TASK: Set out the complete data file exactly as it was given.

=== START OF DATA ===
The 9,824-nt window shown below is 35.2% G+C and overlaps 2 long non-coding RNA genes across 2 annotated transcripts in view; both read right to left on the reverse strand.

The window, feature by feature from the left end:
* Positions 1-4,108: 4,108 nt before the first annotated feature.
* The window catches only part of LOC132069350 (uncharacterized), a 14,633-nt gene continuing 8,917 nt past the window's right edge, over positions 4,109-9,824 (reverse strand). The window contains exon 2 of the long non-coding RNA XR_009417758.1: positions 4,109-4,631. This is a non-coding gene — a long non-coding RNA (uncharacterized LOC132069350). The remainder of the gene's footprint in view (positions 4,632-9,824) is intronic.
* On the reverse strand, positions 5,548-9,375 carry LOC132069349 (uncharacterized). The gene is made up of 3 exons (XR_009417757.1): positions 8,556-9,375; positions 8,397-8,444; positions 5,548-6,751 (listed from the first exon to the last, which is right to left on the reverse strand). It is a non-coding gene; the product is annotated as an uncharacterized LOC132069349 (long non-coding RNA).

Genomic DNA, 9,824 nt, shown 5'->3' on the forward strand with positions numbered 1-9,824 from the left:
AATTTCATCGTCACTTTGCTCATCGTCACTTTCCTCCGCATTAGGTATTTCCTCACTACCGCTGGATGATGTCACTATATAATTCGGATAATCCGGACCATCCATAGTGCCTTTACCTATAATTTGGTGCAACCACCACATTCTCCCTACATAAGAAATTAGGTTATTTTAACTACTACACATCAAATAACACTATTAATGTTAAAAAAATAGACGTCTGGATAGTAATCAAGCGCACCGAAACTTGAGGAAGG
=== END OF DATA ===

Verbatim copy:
The 9,824-nt window shown below is 35.2% G+C and overlaps 2 long non-coding RNA genes across 2 annotated transcripts in view; both read right to left on the reverse strand.

The window, feature by feature from the left end:
* Positions 1-4,108: 4,108 nt before the first annotated feature.
* The window catches only part of LOC132069350 (uncharacterized), a 14,633-nt gene continuing 8,917 nt past the window's right edge, over positions 4,109-9,824 (reverse strand). The window contains exon 2 of the long non-coding RNA XR_009417758.1: positions 4,109-4,631. This is a non-coding gene — a long non-coding RNA (uncharacterized LOC132069350). The remainder of the gene's footprint in view (positions 4,632-9,824) is intronic.
* On the reverse strand, positions 5,548-9,375 carry LOC132069349 (uncharacterized). The gene is made up of 3 exons (XR_009417757.1): positions 8,556-9,375; positions 8,397-8,444; positions 5,548-6,751 (listed from the first exon to the last, which is right to left on the reverse strand). It is a non-coding gene; the product is annotated as an uncharacterized LOC132069349 (long non-coding RNA).

Genomic DNA, 9,824 nt, shown 5'->3' on the forward strand with positions numbered 1-9,824 from the left:
AATTTCATCGTCACTTTGCTCATCGTCACTTTCCTCCGCATTAGGTATTTCCTCACTACCGCTGGATGATGTCACTATATAATTCGGATAATCCGGACCATCCATAGTGCCTTTACCTATAATTTGGTGCAACCACCACATTCTCCCTACATAAGAAATTAGGTTATTTTAACTACTACACATCAAATAACACTATTAATGTTAAAAAAATAGACGTCTGGATAGTAATCAAGCGCACCGAAACTTGAGGAAGG